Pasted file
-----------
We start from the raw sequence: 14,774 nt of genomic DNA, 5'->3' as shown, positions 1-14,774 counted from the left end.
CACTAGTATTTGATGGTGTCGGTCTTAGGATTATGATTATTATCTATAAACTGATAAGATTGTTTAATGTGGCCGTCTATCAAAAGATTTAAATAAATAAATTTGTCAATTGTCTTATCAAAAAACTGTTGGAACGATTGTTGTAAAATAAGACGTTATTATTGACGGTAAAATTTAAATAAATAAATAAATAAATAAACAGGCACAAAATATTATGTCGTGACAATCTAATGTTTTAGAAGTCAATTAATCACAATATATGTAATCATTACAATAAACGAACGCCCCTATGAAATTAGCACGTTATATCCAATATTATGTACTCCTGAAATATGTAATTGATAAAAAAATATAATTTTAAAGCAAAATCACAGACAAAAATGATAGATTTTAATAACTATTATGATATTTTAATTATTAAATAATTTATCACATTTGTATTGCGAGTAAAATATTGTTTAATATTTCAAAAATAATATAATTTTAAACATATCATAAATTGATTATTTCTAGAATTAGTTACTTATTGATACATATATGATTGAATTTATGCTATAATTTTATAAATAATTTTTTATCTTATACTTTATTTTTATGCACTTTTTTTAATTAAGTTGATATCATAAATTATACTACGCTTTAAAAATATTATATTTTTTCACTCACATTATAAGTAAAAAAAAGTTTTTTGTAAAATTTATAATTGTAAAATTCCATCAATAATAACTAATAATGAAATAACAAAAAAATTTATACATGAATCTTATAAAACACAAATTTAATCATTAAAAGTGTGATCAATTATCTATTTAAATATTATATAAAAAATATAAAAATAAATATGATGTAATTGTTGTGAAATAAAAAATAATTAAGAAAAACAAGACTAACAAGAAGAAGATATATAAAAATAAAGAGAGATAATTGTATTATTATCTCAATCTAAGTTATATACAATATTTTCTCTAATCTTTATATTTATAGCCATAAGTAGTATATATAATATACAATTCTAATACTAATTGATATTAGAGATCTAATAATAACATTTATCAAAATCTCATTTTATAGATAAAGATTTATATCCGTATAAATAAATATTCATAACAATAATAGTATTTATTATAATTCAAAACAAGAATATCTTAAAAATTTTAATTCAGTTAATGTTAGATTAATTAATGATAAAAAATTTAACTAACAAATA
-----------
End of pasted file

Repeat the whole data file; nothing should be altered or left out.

We start from the raw sequence: 14,774 nt of genomic DNA, 5'->3' as shown, positions 1-14,774 counted from the left end.
CACTAGTATTTGATGGTGTCGGTCTTAGGATTATGATTATTATCTATAAACTGATAAGATTGTTTAATGTGGCCGTCTATCAAAAGATTTAAATAAATAAATTTGTCAATTGTCTTATCAAAAAACTGTTGGAACGATTGTTGTAAAATAAGACGTTATTATTGACGGTAAAATTTAAATAAATAAATAAATAAATAAACAGGCACAAAATATTATGTCGTGACAATCTAATGTTTTAGAAGTCAATTAATCACAATATATGTAATCATTACAATAAACGAACGCCCCTATGAAATTAGCACGTTATATCCAATATTATGTACTCCTGAAATATGTAATTGATAAAAAAATATAATTTTAAAGCAAAATCACAGACAAAAATGATAGATTTTAATAACTATTATGATATTTTAATTATTAAATAATTTATCACATTTGTATTGCGAGTAAAATATTGTTTAATATTTCAAAAATAATATAATTTTAAACATATCATAAATTGATTATTTCTAGAATTAGTTACTTATTGATACATATATGATTGAATTTATGCTATAATTTTATAAATAATTTTTTATCTTATACTTTATTTTTATGCACTTTTTTTAATTAAGTTGATATCATAAATTATACTACGCTTTAAAAATATTATATTTTTTCACTCACATTATAAGTAAAAAAAAGTTTTTTGTAAAATTTATAATTGTAAAATTCCATCAATAATAACTAATAATGAAATAACAAAAAAATTTATACATGAATCTTATAAAACACAAATTTAATCATTAAAAGTGTGATCAATTATCTATTTAAATATTATATAAAAAATATAAAAATAAATATGATGTAATTGTTGTGAAATAAAAAATAATTAAGAAAAACAAGACTAACAAGAAGAAGATATATAAAAATAAAGAGAGATAATTGTATTATTATCTCAATCTAAGTTATATACAATATTTTCTCTAATCTTTATATTTATAGCCATAAGTAGTATATATAATATACAATTCTAATACTAATTGATATTAGAGATCTAATAATAACATTTATCAAAATCTCATTTTATAGATAAAGATTTATATCCGTATAAATAAATATTCATAACAATAATAGTATTTATTATAATTCAAAACAAGAATATCTTAAAAATTTTAATTCAGTTAATGTTAGATTAATTAATGATAAAAAATTTAACTAACAAATA